How much is the 2009 Kew Gardens 50p worth and how rare is it?

From our experience, the famous 2009 Kew Gardens 50p remains the most coveted coin currently in circulation. In fact, due to the low mintage of just 210,000, it is the rarest coin that can still be found in your change today, after the Royal Mint withdrew the dual dated 1992 / 1993 EC 50p in 1997. (that had a mintage of just 109,000). The demand for the 50p denomination at the time of release was low and this explains the low mintage of this particular design.

So obviously it is rare, but how much is it worth?

Well that depends. As always, it comes down to the coin's condition and how scarce it is. The better the condition, the more valuable the coin, and this is true, in the main, for all coins. That said, a poor condition Kew Gardens 50p coin could still be worth around £160 - £180. In contrast, a circulated in great condition could fetch anything from £200 - £250 and uncirculated and brilliant uncirculated, the value would be much more.


The 50 pence piece is a favourite with coin collectors and is the most collected coin today. The heptagonal shaped coin has many collectible designs on the reverse and one of the reasons why people enjoy to collect them.

The Kew Gardens 50p was designed to mark the 250th anniversary of the Royal Botanic Gardens in 2009. The gardens date back to the early 18th century as a royal palace which is now a globally renowned scientific institution for plant and fungal research. 

The Design of the coin

The reverse of the coin is designed by British artist Christopher Le Brun RA with the most recognisable part of the design being the Chinese Pagoda building from the world famous botanical garden. The pagoda building is encircled with a decorative leafy climber all the way to the top. Either side of the tower are the dates 1759 on the left, which is the date of opening and on the right the 2009 date which is the year of the 250th anniversary.  

The iconic coin issued by The Royal Mint has an obverse that bears the fourth definitive portrait of Queen Elizabeth II. It is designed by famous sculptor, Ian Rank-Broadley FRBS, which was first introduced on UK coins back in 1998. The

The inscription reads ELIZABETH · II D · G REG · F · D FIFTY PENCE. 


Denomination 50p
Weight 8g
Diameter 27.5mm
Reverse Designer Christopher Le Brun
Obverse Designer Ian Rank-Broadley
Metal Cupro-Nickel
Quality Circulated
Mintage 210,000


Were there other versions of this coin?

Yes the coin was issued in five versions. There were 629 Gold Proof editions, 2,967 Silver Piedforts, 7,575 Silver proof coins, 128,364 brilliant uncirculated coins and of course the 210,000 that entered general circulation.

It is fair to say the Kew Gardens 50p is one of the most iconic and loved 50p coins out there and the Royal Mint chose to reissue the fifty pence coin in 2019 as part of their commemorative 'Celebrating 50 Years of the 50p 2019 British Culture Set'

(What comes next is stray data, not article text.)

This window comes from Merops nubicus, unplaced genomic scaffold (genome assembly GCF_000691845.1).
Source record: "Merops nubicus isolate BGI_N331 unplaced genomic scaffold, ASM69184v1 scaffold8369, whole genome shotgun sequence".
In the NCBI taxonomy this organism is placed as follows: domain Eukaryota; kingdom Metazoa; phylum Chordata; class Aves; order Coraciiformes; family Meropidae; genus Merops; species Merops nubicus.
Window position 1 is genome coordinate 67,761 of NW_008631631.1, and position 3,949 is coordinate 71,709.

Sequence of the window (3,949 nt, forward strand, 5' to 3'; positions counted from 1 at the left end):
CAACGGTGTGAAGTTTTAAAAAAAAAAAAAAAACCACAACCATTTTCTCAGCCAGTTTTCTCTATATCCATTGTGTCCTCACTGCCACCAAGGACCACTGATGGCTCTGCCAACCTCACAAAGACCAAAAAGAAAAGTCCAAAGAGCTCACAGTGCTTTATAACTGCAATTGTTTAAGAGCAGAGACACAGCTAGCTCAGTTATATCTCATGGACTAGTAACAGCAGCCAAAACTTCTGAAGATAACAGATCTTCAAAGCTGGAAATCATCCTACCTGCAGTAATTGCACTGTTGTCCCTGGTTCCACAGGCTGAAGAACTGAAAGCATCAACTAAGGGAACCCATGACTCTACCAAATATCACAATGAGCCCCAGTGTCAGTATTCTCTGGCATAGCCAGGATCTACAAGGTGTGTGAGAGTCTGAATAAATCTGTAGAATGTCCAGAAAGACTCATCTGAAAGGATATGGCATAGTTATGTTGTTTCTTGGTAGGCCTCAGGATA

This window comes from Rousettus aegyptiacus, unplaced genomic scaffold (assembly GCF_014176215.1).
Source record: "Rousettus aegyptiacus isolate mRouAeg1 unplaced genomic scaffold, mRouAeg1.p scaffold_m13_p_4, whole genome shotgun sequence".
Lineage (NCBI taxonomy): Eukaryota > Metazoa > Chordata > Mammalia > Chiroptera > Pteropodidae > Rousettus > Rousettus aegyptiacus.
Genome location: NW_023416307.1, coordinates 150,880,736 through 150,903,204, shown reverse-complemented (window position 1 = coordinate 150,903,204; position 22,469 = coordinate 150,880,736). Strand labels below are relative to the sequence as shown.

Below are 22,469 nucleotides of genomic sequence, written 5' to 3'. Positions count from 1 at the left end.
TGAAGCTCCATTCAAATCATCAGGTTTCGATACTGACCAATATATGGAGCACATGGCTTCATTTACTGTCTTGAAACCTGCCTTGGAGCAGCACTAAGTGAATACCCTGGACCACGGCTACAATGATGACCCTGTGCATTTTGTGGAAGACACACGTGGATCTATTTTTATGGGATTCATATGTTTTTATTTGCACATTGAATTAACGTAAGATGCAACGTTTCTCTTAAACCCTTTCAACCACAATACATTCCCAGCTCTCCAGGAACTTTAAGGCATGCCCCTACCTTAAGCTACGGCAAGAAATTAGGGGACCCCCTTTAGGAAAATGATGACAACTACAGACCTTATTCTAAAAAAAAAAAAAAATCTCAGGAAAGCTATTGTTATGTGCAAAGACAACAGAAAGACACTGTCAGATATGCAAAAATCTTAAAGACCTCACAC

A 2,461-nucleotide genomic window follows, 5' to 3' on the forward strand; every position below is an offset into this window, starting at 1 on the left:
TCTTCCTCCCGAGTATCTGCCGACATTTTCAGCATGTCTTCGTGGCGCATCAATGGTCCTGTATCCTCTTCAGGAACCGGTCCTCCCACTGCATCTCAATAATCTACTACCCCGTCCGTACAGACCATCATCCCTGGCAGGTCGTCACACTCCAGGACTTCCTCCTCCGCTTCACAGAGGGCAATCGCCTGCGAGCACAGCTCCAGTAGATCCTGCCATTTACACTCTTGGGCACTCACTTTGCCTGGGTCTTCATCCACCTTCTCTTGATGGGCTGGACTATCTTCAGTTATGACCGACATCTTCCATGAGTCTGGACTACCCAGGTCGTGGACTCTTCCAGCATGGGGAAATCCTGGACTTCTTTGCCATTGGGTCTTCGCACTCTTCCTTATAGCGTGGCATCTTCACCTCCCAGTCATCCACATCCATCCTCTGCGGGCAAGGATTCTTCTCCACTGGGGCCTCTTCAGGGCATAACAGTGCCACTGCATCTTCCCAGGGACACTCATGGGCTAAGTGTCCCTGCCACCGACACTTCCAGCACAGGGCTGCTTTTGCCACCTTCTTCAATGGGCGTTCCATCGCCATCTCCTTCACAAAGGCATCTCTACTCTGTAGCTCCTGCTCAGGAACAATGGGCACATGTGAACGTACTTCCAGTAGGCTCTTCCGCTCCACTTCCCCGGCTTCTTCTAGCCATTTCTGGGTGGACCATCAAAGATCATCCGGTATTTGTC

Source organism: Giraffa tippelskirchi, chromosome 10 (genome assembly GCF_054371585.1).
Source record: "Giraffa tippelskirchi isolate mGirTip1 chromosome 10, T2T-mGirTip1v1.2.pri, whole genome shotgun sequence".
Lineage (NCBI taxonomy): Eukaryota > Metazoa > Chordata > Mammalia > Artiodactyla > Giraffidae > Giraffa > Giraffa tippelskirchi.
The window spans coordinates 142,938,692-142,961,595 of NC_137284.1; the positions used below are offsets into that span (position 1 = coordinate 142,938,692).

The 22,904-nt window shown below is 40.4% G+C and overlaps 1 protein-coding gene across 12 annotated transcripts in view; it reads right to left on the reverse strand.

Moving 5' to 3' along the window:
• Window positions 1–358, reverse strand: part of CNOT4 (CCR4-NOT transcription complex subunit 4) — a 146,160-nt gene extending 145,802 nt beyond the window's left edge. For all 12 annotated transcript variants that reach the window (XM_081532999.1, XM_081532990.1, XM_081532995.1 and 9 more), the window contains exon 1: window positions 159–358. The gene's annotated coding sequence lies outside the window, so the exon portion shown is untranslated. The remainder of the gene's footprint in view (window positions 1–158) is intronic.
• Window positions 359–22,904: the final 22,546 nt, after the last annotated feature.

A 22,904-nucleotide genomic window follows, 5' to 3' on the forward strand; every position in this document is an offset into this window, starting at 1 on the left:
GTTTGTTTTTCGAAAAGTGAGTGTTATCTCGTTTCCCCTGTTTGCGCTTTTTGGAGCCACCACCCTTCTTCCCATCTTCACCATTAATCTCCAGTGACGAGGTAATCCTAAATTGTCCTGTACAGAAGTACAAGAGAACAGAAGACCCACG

Note however, that the 2019 version bears a different effigy of Her Majesty The Queen than the original 2009 version and features the 2019 mintage date.

How can you tell if your Kew Gardens fifty pence coin is genuine?

With anything of value, it is susceptible to fraudsters wanting to fake or copy the design in order to sell it as genuine.

Here are a few things to look out for:

  • This coin was issued in 2009, so the circulated version of the coin should have a large amount of wear and tear, rather than be pristine and shiny (unless it is an uncirculated version). 
  • The tip of the roof on the pagoda building should not be too pointy - the original is slighty less pointy and goes 'into' the top of the coin
  • Look out for lines at the side of the word 'Kew' at the base of the coin. The image we have used in this article is the circulated version which does not have the lines, uncirculated version of the coin will have these.
  • The detail of the design should be detailed and not frosted or contain a 'blobby' appearance.
  • On the obverse (heads side) the Queen's neckline should point directly towards the 'P' in the words 'FIFTY PENCE' at the base of the coin.
  • The initials IRB of the obverse designer Ian Rank-Broadley's should be present under the Queen's neck and not overly large or have the word 'copy' next to them.
  • Fake coins have a high relief on the edge / rim of the coin, so look to see if the coin seems to be sunk into the metal
  • The coin should weigh 8.00g (give or take a little bit for wear and tear deterioration).
  • When you look at very closely at the Queen's eye, it should appear glass like and have a sort of 3D appearance.

So there are a lot of tests that can be done to protect yourself from buying a fake.

Want to add a genuine 2009 Kew Gardens 50p coin to your collection? Click here

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